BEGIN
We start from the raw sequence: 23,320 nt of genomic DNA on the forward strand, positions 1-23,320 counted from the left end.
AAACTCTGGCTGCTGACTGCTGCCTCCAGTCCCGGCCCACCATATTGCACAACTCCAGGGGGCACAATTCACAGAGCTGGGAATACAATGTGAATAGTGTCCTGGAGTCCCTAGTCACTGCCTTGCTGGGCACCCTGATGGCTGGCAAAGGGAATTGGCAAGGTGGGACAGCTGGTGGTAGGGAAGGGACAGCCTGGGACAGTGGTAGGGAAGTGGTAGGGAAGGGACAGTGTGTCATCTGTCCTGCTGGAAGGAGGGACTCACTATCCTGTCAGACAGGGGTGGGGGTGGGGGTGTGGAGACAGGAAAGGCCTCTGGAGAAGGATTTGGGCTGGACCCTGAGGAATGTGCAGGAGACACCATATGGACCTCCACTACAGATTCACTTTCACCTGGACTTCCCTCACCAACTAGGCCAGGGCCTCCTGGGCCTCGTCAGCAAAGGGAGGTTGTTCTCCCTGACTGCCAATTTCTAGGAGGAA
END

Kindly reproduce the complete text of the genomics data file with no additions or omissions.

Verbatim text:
We start from the raw sequence: 23,320 nt of genomic DNA on the forward strand, positions 1-23,320 counted from the left end.
AAACTCTGGCTGCTGACTGCTGCCTCCAGTCCCGGCCCACCATATTGCACAACTCCAGGGGGCACAATTCACAGAGCTGGGAATACAATGTGAATAGTGTCCTGGAGTCCCTAGTCACTGCCTTGCTGGGCACCCTGATGGCTGGCAAAGGGAATTGGCAAGGTGGGACAGCTGGTGGTAGGGAAGGGACAGCCTGGGACAGTGGTAGGGAAGTGGTAGGGAAGGGACAGTGTGTCATCTGTCCTGCTGGAAGGAGGGACTCACTATCCTGTCAGACAGGGGTGGGGGTGGGGGTGTGGAGACAGGAAAGGCCTCTGGAGAAGGATTTGGGCTGGACCCTGAGGAATGTGCAGGAGACACCATATGGACCTCCACTACAGATTCACTTTCACCTGGACTTCCCTCACCAACTAGGCCAGGGCCTCCTGGGCCTCGTCAGCAAAGGGAGGTTGTTCTCCCTGACTGCCAATTTCTAGGAGGAA